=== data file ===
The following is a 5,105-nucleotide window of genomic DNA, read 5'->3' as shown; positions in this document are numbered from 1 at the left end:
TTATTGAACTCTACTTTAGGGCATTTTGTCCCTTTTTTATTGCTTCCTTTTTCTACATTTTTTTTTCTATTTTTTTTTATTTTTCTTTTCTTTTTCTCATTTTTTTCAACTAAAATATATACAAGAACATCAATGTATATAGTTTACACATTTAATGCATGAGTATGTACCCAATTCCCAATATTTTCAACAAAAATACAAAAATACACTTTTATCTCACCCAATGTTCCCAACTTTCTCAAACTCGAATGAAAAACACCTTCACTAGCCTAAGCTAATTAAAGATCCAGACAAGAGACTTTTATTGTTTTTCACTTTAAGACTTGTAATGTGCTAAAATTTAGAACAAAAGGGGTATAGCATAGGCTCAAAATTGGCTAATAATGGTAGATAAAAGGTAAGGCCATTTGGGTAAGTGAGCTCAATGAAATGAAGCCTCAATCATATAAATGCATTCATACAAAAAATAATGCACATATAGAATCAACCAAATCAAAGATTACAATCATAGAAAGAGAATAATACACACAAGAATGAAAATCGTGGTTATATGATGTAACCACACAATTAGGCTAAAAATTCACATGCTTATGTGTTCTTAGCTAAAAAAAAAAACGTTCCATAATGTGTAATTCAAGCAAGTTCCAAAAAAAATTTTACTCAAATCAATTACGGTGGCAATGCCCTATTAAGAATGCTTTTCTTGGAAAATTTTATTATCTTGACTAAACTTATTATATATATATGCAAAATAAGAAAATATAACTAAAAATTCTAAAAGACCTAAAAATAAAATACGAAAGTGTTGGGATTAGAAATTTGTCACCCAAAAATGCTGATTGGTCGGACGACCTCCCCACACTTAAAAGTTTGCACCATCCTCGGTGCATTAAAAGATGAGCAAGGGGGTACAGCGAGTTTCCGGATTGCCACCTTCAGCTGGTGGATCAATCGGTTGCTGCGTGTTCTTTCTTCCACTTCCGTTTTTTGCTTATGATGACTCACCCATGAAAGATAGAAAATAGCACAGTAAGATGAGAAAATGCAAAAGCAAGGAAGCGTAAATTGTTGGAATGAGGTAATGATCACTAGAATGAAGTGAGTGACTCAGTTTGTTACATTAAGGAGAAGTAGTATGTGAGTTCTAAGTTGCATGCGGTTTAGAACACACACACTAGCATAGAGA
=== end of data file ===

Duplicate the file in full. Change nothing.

The following is a 5,105-nucleotide window of genomic DNA, read 5'->3' as shown; positions in this document are numbered from 1 at the left end:
TTATTGAACTCTACTTTAGGGCATTTTGTCCCTTTTTTATTGCTTCCTTTTTCTACATTTTTTTTTCTATTTTTTTTTATTTTTCTTTTCTTTTTCTCATTTTTTTCAACTAAAATATATACAAGAACATCAATGTATATAGTTTACACATTTAATGCATGAGTATGTACCCAATTCCCAATATTTTCAACAAAAATACAAAAATACACTTTTATCTCACCCAATGTTCCCAACTTTCTCAAACTCGAATGAAAAACACCTTCACTAGCCTAAGCTAATTAAAGATCCAGACAAGAGACTTTTATTGTTTTTCACTTTAAGACTTGTAATGTGCTAAAATTTAGAACAAAAGGGGTATAGCATAGGCTCAAAATTGGCTAATAATGGTAGATAAAAGGTAAGGCCATTTGGGTAAGTGAGCTCAATGAAATGAAGCCTCAATCATATAAATGCATTCATACAAAAAATAATGCACATATAGAATCAACCAAATCAAAGATTACAATCATAGAAAGAGAATAATACACACAAGAATGAAAATCGTGGTTATATGATGTAACCACACAATTAGGCTAAAAATTCACATGCTTATGTGTTCTTAGCTAAAAAAAAAAACGTTCCATAATGTGTAATTCAAGCAAGTTCCAAAAAAAATTTTACTCAAATCAATTACGGTGGCAATGCCCTATTAAGAATGCTTTTCTTGGAAAATTTTATTATCTTGACTAAACTTATTATATATATATGCAAAATAAGAAAATATAACTAAAAATTCTAAAAGACCTAAAAATAAAATACGAAAGTGTTGGGATTAGAAATTTGTCACCCAAAAATGCTGATTGGTCGGACGACCTCCCCACACTTAAAAGTTTGCACCATCCTCGGTGCATTAAAAGATGAGCAAGGGGGTACAGCGAGTTTCCGGATTGCCACCTTCAGCTGGTGGATCAATCGGTTGCTGCGTGTTCTTTCTTCCACTTCCGTTTTTTGCTTATGATGACTCACCCATGAAAGATAGAAAATAGCACAGTAAGATGAGAAAATGCAAAAGCAAGGAAGCGTAAATTGTTGGAATGAGGTAATGATCACTAGAATGAAGTGAGTGACTCAGTTTGTTACATTAAGGAGAAGTAGTATGTGAGTTCTAAGTTGCATGCGGTTTAGAACACACACACTAGCATAGAGA